Xun Zhou

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Xun Zhou Wednesday 24th October 2012 Arrives at the "Cloud Atlas" Los Angeles Premiere held at Grauman's Chinese Theater

Xun Zhou
Xun Zhou
Xun Zhou
Xun Zhou
Xun Zhou
Xun Zhou

Xun Zhou Thursday 28th April 2011 IWC Schaffhausen presents Peter Lindbergh's A Night In Portofino held at Culver Studios Culver City, California

Xun Zhou
Xun Zhou
Xun Zhou
Xun Zhou

Stolen Life Review


Very Good
How does the Chinese government choose what to censor? If they read scripts ahead of time, one would expect that they'd never let Stolen Life be made. If there's a more bleak depiction of the terrible life of the hundreds of millions of peasants and migrant workers hopelessly stuck in the underclass, I haven't seen it. Prepare to cringe.

Abandoned by her parents and raised grudgingly by a collection of disinterested relatives, the pretty Yan'ni (Jun Wu), who hides her beauty under a black knit wool hat, grows up alone and miserable. It's a miracle when she's accepted at a university in Beijing, and away she goes, hoping for some kind of new life.

Continue reading: Stolen Life Review

Suzhou River Review


Very Good
Extremely strange and unique Chinese film, Suzhou River tells the story of a motorcycle courier who befriends and later falls in love with a drug dealer's 16-year-old daughter, only to eventually go to jail after he kidnaps her for ransom, resulting in her leaping to her death in the titular river, a grungy waterway through Shanghai. Years later, after a jail stint, our antihero finds himself drawn to a lounge dancer/swimmer who uncannily looks like his old flame (and is played smashingly by the same actress, Xun Zhou). Voyeuristic (including a nearly four-minute, unbroken scene as the messenger watches the singer get dressed for the night) and dark, the film isn't for everyone, but its poetry is uncommon. Imagine Blade Runner set in the recent past and in a much less interesting locale.

Continue reading: Suzhou River Review

The Emperor And The Assassin Review


Excellent
The Emperor and the Assassin sets a new standard for quality of production. The story, costumes, sets, music, and performances all have such a powerful authenticity that after watching it, I felt like I had just lived through a two-thousand year old episode of Chinese history. Director Chen Kaige's (Yellow Earth, Temptress Moon) film lives up to its billing and is a worthwhile success (not to mention the most expensive Asian film ever produced).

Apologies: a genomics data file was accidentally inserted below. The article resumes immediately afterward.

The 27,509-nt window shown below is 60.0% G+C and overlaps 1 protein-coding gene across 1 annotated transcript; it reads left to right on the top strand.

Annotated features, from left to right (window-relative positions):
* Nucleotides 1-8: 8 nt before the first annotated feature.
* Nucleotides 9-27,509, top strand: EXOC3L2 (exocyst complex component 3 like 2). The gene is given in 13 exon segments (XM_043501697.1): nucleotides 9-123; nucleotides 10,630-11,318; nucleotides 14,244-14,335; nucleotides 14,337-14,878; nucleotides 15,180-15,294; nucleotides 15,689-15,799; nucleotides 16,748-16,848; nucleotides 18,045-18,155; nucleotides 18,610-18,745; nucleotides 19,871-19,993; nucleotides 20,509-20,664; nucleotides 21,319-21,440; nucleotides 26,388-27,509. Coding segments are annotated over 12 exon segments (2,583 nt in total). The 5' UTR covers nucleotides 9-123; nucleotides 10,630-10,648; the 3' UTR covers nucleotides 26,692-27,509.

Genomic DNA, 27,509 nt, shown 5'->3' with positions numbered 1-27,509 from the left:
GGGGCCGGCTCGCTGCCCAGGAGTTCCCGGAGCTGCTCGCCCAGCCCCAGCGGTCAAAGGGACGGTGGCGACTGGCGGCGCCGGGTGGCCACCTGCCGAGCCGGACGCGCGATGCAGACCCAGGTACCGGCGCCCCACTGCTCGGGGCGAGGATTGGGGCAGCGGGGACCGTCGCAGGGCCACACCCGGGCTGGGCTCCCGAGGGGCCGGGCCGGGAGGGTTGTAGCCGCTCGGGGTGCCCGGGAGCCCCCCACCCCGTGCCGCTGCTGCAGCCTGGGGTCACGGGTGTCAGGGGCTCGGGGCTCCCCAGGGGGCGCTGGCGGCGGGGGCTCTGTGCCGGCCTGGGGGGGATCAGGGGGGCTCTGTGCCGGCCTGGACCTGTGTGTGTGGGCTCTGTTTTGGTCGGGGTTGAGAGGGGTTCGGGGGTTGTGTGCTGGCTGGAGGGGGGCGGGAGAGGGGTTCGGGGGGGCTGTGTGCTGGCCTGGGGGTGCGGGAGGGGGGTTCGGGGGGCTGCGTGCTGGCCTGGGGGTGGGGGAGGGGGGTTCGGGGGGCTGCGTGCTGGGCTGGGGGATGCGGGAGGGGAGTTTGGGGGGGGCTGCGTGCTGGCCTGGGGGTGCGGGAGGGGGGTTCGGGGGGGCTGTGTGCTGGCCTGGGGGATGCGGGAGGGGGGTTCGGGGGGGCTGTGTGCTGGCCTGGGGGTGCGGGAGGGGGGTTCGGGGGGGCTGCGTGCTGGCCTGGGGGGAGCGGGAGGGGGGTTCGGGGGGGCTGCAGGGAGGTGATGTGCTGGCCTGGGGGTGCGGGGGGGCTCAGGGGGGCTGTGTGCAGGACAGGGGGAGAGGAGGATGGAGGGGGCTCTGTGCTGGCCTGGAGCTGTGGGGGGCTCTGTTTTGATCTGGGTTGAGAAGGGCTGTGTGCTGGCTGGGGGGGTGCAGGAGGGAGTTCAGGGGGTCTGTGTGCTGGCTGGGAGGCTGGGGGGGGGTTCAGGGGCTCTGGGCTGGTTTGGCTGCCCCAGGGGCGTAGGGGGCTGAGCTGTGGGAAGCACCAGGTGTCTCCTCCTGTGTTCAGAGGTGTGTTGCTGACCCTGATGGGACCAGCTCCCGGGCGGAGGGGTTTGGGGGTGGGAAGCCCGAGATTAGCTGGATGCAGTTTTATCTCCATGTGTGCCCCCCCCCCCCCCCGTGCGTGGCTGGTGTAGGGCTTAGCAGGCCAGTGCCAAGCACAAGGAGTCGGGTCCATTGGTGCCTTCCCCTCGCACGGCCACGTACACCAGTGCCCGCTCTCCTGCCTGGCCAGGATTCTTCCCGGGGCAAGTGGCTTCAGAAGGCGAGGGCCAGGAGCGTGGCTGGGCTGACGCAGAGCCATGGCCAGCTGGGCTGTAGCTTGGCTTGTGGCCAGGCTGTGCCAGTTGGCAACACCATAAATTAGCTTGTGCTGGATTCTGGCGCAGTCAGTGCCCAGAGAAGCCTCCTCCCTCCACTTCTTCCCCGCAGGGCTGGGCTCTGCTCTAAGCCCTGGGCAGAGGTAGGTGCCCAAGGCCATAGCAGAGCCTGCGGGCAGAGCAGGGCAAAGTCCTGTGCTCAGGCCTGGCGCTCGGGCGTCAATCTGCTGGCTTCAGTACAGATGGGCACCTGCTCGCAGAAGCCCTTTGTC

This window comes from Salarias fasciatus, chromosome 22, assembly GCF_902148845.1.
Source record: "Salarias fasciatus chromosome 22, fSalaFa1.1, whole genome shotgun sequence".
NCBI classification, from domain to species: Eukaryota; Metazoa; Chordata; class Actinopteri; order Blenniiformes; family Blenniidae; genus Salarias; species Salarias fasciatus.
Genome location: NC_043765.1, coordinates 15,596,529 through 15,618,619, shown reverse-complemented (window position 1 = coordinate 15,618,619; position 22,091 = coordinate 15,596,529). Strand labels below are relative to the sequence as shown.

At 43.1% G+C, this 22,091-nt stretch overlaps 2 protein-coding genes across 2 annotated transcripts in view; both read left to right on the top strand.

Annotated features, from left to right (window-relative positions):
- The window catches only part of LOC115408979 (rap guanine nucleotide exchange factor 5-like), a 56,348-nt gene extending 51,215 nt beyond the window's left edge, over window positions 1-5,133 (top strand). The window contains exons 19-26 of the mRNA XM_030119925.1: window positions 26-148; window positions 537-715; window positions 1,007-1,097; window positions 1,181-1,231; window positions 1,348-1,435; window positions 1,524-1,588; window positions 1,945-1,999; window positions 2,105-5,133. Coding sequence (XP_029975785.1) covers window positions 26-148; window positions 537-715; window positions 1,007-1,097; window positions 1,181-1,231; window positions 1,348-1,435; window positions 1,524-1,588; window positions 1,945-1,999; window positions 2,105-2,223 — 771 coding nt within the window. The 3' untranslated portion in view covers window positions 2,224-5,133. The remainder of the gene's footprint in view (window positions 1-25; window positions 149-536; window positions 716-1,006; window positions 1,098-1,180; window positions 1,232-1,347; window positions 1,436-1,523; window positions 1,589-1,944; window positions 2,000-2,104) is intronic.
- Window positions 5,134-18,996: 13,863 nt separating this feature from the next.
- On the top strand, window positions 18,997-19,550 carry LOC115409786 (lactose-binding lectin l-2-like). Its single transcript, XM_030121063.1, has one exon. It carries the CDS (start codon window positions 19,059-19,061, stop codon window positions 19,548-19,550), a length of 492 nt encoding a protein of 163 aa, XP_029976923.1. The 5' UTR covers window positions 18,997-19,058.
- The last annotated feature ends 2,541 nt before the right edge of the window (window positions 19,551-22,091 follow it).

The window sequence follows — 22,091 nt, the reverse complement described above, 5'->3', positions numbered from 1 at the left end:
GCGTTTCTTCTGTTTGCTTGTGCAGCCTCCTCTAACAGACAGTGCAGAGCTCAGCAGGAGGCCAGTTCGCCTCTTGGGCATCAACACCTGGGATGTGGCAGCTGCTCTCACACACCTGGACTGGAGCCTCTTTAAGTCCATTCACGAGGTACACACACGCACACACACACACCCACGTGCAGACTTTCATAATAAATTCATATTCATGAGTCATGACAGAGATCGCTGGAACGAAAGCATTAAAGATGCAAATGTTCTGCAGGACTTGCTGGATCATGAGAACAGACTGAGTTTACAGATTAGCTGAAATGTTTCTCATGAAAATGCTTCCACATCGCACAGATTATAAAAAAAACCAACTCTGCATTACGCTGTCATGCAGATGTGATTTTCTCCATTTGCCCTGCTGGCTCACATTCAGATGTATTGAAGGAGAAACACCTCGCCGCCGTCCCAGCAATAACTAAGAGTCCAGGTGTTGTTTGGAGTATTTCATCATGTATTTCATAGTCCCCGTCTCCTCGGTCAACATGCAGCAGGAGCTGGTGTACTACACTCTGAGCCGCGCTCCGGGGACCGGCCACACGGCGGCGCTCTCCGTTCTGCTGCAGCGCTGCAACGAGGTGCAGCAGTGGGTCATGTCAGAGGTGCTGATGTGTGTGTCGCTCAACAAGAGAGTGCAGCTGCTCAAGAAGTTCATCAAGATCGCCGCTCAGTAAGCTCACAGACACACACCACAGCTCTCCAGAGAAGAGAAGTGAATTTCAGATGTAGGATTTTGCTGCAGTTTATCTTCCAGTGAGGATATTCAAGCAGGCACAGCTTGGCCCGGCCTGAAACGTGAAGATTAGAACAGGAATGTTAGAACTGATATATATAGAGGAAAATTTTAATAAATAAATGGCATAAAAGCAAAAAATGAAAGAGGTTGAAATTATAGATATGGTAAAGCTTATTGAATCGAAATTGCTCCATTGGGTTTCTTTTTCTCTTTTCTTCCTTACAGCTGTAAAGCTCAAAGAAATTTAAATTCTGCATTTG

Set in third century B.C., The Emperor and the Assassin is the story of Ying Zheng (Li Xuejian), leader of the Kingdom of Qin, whose goal is to conquer the six other kingdoms of China and merge them into one unified land. To accomplish this objective, he embarks upon a horrific reign of terror and brutality against all who stand between him and his destiny.

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Balzac And The Little Chinese Seamstress Review


OK
One has to wonder what gave Sijie Dai the impression that his screenplay for Balzac and the Little Chinese Seamstress -- an adaptation of his own best-selling novel and co-scripted by Nadine Perront -- was structurally sound. About three-quarters of the way into his story, and in one of the more baffling and ineffectual transitions to be found in recent movie memory, Dai jerks his narrative forward by two decades literally in the blink of an eye. The sudden shift only makes Balzac's weaknesses in the character department that much more glaring. As we watch his characters, aged now by makeup, and reminiscing about their teenage years after a long separation, we become aware of how superficial our understanding of them actually is. That awareness robs his flash-forward technique of any poignancy it might otherwise have had and points perhaps to his lack of fluency with the film form.

Set amid lush mountains in an isolated region in China in the early 1970s, Dai gives us a gently paced semi-autobiographical account of two teenage boys, Ma (Ye Liu) and Luo (Kun Chen) who arrive at a Maoist camp for "re-education." Because they are the offspring of the "reactionary" elite -- the very class that Mao sought to purge during his Cultural Revolution -- the boys are prescribed a daily regimen of lugging buckets of shit to fertilize the local rice fields alternated with tedious shifts in a copper mine. Through Dai's eyes, though, what ordinarily might be a rather bleak portrayal of suffering is viewed through rose-tinted lenses. The Communist Committee chief of their village (Shuangbao Wang) is, true to fashion, a by-the-book ideologue. He wants to come off as a hardliner, but he's won over easily enough by Ma's claim that the Mozart lieder he plays on his violin is, in fact, a tribute to Mao. This would be fine if it led to a more complex dynamic between the chief and the boys, but this cheeky repartee goes no further.

Continue reading: Balzac And The Little Chinese Seamstress Review

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Xun Zhou Movies

The Emperor and the Assassin Movie Review

The Emperor and the Assassin Movie Review

The Emperor and the Assassin sets a new standard for quality of production. The...

Balzac And The Little Chinese Seamstress Movie Review

Balzac And The Little Chinese Seamstress Movie Review

One has to wonder what gave Sijie Dai the impression that his screenplay for Balzac...

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